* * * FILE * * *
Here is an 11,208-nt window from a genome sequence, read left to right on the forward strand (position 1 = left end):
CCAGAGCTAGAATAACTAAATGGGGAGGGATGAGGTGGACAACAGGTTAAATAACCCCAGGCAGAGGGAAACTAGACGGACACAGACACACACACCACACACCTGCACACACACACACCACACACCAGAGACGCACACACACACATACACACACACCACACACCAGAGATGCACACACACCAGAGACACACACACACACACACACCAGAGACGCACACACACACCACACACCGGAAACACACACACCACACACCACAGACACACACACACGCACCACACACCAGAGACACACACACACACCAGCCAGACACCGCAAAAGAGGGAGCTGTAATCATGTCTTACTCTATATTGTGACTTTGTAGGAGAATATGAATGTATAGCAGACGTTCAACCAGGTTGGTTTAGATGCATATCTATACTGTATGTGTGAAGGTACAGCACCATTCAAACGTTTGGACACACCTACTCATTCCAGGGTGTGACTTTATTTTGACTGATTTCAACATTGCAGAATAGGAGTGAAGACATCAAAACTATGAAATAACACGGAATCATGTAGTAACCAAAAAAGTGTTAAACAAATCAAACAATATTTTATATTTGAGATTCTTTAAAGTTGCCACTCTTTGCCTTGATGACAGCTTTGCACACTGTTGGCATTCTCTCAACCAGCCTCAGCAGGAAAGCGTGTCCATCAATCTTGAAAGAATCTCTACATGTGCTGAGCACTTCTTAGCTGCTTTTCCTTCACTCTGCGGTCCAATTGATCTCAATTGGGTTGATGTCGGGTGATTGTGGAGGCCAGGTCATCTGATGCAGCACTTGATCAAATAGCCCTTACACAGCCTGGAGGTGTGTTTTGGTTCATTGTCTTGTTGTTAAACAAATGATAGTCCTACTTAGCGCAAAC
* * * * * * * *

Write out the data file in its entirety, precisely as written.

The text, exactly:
Here is an 11,208-nt window from a genome sequence, read left to right on the forward strand (position 1 = left end):
CCAGAGCTAGAATAACTAAATGGGGAGGGATGAGGTGGACAACAGGTTAAATAACCCCAGGCAGAGGGAAACTAGACGGACACAGACACACACACCACACACCTGCACACACACACACCACACACCAGAGACGCACACACACACATACACACACACCACACACCAGAGATGCACACACACCAGAGACACACACACACACACACACCAGAGACGCACACACACACCACACACCGGAAACACACACACCACACACCACAGACACACACACACGCACCACACACCAGAGACACACACACACACCAGCCAGACACCGCAAAAGAGGGAGCTGTAATCATGTCTTACTCTATATTGTGACTTTGTAGGAGAATATGAATGTATAGCAGACGTTCAACCAGGTTGGTTTAGATGCATATCTATACTGTATGTGTGAAGGTACAGCACCATTCAAACGTTTGGACACACCTACTCATTCCAGGGTGTGACTTTATTTTGACTGATTTCAACATTGCAGAATAGGAGTGAAGACATCAAAACTATGAAATAACACGGAATCATGTAGTAACCAAAAAAGTGTTAAACAAATCAAACAATATTTTATATTTGAGATTCTTTAAAGTTGCCACTCTTTGCCTTGATGACAGCTTTGCACACTGTTGGCATTCTCTCAACCAGCCTCAGCAGGAAAGCGTGTCCATCAATCTTGAAAGAATCTCTACATGTGCTGAGCACTTCTTAGCTGCTTTTCCTTCACTCTGCGGTCCAATTGATCTCAATTGGGTTGATGTCGGGTGATTGTGGAGGCCAGGTCATCTGATGCAGCACTTGATCAAATAGCCCTTACACAGCCTGGAGGTGTGTTTTGGTTCATTGTCTTGTTGTTAAACAAATGATAGTCCTACTTAGCGCAAAC